Arizona Highways: Some worthwhile stops
In Phoenix: The Heard Museum of Native American Art. This museum is fascinating, exhaustive, instructive and almost overwhelming in the size of its collection and the detail in which it explains the many culuture of Native Americans of Arizona. Fortunately, we had a time limit. We focused first on a special exhibit of Georgia O’Keefe paintings of the Southwest. This was on its last day, but if it is a sample of the quality of special exhibits at the Heard, I would suggest you pay attention to whatever is being featured on your visti.
Of the Heard collection I was most fascinated by the collection of kachina dolls donated by the late Senator Barry Goldwater, maybe because as a child I was given a Kachina doll by a visiting relative. Learning the stories and symbology of these artifacts could have enthralled me for the entire afternoon.
Another bonus which lured us back outside was the Annual Indian Market and Fair, featuring Indian dancers in elaborate Hopi feather costumes and juried Indian art.
If you go to the Heard and need a break from all that culture, I can recommend their lunch restaurant. We ate tacos and Mexican salad in the plaza – a lovely, lively setting.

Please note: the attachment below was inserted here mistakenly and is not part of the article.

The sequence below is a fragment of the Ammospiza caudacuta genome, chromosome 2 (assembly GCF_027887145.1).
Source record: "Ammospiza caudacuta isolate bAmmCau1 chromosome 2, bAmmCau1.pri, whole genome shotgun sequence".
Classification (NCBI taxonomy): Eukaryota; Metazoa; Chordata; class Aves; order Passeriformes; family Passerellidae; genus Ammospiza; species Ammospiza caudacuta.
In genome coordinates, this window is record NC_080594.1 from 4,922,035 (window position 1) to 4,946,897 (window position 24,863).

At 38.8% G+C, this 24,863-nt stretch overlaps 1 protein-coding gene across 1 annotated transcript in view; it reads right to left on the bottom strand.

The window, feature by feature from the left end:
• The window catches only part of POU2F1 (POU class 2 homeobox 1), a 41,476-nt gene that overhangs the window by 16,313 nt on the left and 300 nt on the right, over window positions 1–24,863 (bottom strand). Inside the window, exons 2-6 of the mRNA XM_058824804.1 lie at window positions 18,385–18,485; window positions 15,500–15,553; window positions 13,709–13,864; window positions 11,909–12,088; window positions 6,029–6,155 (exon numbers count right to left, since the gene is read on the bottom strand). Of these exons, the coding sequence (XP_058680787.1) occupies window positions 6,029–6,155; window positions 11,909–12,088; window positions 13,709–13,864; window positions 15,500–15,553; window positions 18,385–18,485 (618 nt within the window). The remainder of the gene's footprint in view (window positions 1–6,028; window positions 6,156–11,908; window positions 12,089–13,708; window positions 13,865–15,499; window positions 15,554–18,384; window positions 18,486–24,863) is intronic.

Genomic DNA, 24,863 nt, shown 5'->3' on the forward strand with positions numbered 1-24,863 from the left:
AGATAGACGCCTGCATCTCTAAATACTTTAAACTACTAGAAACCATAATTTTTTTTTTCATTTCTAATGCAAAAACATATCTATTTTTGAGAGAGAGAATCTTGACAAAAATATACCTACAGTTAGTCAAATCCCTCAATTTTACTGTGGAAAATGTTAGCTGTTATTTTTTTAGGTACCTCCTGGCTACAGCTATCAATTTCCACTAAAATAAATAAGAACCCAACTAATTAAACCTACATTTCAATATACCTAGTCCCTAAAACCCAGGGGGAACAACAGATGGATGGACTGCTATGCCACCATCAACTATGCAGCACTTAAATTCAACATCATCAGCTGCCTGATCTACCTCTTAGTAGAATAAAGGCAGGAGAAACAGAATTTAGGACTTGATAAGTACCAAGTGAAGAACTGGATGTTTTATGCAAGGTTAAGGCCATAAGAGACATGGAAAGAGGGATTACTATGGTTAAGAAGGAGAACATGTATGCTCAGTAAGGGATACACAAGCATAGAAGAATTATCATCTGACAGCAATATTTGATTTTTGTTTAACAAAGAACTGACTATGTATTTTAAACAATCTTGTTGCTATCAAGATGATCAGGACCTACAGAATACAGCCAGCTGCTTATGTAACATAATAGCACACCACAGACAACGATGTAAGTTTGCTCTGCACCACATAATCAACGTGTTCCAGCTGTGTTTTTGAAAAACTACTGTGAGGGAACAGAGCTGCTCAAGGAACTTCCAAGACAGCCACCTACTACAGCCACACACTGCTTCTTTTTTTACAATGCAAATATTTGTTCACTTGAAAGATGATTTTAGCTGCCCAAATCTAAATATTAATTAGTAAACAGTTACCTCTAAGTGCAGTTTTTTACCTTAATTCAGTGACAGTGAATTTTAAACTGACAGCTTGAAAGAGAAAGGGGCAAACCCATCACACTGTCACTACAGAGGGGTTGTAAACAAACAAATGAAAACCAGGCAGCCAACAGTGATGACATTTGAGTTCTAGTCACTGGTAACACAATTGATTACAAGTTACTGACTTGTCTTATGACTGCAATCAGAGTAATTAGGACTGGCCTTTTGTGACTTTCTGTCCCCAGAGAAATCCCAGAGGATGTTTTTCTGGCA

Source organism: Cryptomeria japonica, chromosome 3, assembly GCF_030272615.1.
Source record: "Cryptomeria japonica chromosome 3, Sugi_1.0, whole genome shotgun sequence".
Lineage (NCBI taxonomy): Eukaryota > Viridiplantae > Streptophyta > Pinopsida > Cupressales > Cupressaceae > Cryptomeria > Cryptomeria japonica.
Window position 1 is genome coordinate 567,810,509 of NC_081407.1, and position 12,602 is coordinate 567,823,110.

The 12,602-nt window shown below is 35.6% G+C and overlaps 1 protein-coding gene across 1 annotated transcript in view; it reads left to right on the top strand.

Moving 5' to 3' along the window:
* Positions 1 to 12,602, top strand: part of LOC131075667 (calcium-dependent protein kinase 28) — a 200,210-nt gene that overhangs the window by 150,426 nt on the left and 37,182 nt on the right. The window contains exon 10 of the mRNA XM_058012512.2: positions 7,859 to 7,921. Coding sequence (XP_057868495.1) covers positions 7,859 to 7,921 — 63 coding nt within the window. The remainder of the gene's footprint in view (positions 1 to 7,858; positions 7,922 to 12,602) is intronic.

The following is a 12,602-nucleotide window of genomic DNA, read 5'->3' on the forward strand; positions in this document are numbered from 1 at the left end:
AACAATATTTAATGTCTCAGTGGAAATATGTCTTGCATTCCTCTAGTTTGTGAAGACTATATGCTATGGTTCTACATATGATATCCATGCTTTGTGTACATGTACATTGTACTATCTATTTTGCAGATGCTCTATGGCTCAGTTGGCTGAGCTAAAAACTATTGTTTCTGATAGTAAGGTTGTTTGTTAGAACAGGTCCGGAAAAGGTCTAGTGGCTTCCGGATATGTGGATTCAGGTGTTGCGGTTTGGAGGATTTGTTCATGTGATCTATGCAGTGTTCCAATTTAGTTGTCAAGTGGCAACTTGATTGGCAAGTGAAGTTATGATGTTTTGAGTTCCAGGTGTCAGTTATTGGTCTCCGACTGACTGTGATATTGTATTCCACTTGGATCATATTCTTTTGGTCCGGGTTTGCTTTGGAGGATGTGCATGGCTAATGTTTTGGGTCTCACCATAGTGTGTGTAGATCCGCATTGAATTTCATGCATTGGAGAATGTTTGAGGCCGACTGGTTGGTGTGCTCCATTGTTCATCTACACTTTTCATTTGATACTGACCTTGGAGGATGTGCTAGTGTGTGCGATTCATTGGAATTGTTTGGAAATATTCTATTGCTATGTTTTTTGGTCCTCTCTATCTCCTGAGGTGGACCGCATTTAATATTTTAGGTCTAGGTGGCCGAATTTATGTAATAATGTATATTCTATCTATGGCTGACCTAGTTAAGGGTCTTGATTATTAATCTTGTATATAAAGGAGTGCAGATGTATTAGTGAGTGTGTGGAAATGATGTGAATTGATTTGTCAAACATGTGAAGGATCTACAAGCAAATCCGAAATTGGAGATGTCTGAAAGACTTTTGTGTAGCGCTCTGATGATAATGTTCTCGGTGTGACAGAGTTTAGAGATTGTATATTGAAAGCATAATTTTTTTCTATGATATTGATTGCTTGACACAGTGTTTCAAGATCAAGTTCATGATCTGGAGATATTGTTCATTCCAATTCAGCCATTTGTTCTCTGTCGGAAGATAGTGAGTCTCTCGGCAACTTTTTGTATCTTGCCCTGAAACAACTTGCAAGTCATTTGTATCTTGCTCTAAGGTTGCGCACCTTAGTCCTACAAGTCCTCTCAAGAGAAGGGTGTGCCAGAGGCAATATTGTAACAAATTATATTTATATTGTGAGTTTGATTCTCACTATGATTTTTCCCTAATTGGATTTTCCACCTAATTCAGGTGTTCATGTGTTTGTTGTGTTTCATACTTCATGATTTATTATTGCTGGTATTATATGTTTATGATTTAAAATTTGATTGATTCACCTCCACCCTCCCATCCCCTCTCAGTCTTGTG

Along Higway 17 to Sedona –
About half-way to Sedona you’ll need a rest stop. The Rock Springs Café offers deservedly famous pie: a killer lemon meringue, pecan pie made with Jim Beam, plus serviceable salads, burgers, and homey fare. And a stuffed polar bear in the gift shop.
Montezuma’s Castle National Monument – this small but fascinating park features a 5 story cliff dwelling, positioned high on a cliff overlooking a lovely sycamore-lined creek. The visitor’s center is a fine introduction to the site, and the stroll on the loop trail looking up at the mysteriously abandoned structure is a welcome break to the highway.
Once you get to Sedona, you’ll need to get in tune with the New Age vibe, so you better seek out a good Vegan restaurant. I can recommend Chocolatree, an unpretentious combination restaurant and chocolateria along the road west from the main Y intersection. My less-adventurous companion was dubious bout the tarot cards on the table, but ate every bit of her black bean chili. My Meatless Mushroom Medley was gray but yummy. The Mediterranean Madness ordered by my other fellow traveler -quinoa, almonds, raisins, sunflower seeds, coconut milk, and more- was too rich to finish. Still we managed to share a Chocolate Ganache of dates, raisins, macadamia nuts, coconut milk, and raw cacao, but we had enough leavings to share the next night with a table of 8 and it went around twice.